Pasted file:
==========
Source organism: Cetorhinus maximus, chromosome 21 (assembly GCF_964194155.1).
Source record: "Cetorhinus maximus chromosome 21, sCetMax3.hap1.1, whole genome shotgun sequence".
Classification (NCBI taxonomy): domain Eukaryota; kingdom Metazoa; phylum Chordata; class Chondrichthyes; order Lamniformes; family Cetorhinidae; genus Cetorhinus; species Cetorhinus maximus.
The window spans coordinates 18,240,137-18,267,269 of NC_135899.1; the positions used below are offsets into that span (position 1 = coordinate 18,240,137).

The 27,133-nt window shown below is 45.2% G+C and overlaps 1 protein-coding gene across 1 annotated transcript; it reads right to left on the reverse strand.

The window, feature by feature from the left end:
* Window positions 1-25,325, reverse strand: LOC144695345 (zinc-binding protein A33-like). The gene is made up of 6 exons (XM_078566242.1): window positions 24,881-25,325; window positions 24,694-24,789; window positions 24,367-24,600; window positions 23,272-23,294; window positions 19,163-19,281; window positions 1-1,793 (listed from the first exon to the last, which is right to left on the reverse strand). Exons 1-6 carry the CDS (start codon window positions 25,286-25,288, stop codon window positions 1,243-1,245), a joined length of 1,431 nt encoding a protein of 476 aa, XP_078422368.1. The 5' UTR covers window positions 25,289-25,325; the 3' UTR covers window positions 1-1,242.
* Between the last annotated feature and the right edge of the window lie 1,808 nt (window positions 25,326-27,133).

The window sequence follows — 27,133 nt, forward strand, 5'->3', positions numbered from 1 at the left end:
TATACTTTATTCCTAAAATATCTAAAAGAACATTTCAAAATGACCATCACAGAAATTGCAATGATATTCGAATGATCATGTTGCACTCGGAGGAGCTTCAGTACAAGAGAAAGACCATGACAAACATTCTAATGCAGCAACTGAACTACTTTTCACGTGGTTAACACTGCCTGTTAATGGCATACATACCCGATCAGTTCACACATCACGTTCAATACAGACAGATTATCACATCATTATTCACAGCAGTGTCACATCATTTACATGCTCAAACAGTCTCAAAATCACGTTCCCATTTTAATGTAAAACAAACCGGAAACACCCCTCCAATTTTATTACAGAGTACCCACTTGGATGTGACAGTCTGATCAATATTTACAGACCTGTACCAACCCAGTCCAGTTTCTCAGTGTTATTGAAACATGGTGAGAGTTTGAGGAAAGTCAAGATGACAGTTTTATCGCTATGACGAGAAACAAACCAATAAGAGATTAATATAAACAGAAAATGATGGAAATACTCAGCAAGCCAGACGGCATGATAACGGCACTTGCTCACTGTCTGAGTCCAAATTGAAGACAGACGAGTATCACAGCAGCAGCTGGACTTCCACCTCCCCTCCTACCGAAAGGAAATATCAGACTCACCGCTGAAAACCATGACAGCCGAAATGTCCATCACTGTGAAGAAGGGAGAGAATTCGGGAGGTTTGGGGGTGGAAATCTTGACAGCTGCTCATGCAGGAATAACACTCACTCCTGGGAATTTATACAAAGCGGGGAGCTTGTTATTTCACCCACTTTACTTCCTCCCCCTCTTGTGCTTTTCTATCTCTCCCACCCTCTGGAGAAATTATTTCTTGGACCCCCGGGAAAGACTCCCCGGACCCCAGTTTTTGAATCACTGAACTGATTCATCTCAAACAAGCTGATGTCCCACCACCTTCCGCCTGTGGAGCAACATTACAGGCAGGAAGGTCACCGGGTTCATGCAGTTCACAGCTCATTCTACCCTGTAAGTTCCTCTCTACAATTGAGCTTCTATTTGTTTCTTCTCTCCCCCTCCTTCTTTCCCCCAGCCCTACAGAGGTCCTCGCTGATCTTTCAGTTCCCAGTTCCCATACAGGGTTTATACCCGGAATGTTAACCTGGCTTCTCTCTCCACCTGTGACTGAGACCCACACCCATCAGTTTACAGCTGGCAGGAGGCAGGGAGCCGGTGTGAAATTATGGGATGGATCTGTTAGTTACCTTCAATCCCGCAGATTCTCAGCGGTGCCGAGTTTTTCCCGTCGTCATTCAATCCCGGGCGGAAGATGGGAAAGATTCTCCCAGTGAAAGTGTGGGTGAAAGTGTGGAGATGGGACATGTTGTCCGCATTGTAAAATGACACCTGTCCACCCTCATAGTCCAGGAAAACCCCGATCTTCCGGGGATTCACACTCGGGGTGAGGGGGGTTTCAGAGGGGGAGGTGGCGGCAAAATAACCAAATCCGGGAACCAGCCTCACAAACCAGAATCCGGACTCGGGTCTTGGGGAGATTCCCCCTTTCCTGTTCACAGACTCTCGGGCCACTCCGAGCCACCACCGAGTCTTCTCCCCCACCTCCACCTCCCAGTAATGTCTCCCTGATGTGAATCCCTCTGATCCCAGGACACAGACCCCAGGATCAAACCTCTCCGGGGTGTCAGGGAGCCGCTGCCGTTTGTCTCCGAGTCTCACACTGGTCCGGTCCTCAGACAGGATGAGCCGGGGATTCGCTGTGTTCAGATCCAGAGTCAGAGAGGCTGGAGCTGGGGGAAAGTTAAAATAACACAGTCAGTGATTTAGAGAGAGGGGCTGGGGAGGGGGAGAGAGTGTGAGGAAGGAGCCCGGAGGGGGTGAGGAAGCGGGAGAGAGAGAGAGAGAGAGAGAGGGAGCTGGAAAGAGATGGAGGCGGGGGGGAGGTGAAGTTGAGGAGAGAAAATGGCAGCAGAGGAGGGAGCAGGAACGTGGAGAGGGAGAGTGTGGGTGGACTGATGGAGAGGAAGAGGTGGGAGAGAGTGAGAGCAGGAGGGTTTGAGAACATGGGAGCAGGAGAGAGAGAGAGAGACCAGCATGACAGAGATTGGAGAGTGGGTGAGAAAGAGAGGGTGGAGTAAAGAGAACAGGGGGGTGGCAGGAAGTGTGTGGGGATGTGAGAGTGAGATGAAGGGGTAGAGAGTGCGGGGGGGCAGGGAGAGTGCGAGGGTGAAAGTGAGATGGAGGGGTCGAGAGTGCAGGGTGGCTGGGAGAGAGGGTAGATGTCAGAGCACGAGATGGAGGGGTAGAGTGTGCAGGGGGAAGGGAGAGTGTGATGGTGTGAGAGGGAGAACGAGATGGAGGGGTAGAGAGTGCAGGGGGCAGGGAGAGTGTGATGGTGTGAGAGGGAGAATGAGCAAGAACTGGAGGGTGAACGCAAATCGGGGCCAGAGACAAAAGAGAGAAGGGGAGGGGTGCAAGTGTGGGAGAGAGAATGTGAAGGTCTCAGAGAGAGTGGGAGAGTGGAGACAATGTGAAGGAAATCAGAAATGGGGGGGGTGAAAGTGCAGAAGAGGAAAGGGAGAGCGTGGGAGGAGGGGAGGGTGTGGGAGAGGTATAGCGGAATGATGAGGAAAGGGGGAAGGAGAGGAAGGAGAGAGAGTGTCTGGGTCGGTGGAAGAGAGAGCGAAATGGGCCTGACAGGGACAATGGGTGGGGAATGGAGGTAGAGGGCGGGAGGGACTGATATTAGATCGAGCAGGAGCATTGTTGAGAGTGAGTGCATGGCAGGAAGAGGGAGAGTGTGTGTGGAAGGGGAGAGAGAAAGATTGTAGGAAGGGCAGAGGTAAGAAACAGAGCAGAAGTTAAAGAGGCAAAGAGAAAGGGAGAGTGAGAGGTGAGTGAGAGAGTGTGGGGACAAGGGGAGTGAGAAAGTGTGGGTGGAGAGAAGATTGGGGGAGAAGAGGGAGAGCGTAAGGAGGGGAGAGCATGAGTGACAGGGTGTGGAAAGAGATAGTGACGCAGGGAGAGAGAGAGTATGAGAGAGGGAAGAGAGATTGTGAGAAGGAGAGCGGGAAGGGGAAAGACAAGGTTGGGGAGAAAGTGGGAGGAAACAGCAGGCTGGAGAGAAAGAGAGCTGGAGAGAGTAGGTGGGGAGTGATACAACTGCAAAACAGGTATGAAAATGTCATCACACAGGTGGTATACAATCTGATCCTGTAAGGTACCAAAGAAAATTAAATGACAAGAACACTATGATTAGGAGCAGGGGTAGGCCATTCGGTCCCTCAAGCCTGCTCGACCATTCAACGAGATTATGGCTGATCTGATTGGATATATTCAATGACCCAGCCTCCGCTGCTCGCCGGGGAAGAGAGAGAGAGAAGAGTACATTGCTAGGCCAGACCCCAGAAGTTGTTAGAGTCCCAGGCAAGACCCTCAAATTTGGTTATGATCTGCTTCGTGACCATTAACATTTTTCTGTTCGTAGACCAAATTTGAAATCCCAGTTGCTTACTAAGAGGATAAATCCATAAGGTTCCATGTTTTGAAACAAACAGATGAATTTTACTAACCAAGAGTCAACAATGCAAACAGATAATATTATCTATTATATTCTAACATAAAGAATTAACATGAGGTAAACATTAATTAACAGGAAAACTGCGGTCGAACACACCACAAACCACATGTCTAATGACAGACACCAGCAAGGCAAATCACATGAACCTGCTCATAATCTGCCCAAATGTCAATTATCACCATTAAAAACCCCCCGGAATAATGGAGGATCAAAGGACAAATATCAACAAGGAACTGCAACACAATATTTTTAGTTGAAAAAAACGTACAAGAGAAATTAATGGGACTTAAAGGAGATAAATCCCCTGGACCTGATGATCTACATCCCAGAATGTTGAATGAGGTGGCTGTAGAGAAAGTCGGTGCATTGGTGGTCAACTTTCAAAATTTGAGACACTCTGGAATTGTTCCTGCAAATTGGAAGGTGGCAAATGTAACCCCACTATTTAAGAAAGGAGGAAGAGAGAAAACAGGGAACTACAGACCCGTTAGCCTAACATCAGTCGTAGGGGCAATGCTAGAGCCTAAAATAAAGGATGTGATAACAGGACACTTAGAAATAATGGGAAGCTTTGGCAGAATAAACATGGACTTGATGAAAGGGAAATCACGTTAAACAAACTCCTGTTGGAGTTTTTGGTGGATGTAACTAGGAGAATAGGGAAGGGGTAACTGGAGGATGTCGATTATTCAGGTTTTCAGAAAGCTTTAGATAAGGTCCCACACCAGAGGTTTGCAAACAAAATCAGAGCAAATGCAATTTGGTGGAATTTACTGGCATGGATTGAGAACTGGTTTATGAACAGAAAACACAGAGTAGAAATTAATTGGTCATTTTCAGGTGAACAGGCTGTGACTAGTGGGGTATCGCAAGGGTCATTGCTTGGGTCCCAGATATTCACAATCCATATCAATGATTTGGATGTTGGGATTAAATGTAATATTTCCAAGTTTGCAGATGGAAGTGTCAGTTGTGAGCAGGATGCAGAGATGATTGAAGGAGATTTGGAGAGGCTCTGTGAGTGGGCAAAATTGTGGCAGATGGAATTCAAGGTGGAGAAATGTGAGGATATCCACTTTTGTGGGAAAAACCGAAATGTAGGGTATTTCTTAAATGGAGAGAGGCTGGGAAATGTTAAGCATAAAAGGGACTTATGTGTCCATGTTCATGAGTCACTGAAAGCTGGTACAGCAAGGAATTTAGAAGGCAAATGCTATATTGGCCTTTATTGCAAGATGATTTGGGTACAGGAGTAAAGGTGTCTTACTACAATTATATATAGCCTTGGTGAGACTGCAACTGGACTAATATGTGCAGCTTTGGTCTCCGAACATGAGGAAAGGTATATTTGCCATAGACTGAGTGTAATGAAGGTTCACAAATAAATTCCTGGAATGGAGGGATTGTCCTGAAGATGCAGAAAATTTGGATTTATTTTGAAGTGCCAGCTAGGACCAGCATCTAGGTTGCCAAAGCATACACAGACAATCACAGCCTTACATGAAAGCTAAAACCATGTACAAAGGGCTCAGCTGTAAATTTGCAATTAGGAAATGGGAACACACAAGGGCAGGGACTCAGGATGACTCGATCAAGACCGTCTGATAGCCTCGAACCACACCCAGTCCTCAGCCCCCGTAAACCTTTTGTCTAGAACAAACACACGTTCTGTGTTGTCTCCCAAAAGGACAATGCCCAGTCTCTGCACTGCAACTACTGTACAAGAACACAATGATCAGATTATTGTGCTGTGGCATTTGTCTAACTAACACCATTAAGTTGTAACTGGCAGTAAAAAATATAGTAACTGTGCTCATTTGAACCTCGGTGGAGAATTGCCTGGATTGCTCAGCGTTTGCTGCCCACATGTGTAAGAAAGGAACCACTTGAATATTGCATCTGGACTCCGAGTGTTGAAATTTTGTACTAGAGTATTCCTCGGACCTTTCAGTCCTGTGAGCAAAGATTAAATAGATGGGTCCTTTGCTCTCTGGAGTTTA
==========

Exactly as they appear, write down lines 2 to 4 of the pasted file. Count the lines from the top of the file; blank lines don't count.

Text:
Source record: "Cetorhinus maximus chromosome 21, sCetMax3.hap1.1, whole genome shotgun sequence".
Classification (NCBI taxonomy): domain Eukaryota; kingdom Metazoa; phylum Chordata; class Chondrichthyes; order Lamniformes; family Cetorhinidae; genus Cetorhinus; species Cetorhinus maximus.
The window spans coordinates 18,240,137-18,267,269 of NC_135899.1; the positions used below are offsets into that span (position 1 = coordinate 18,240,137).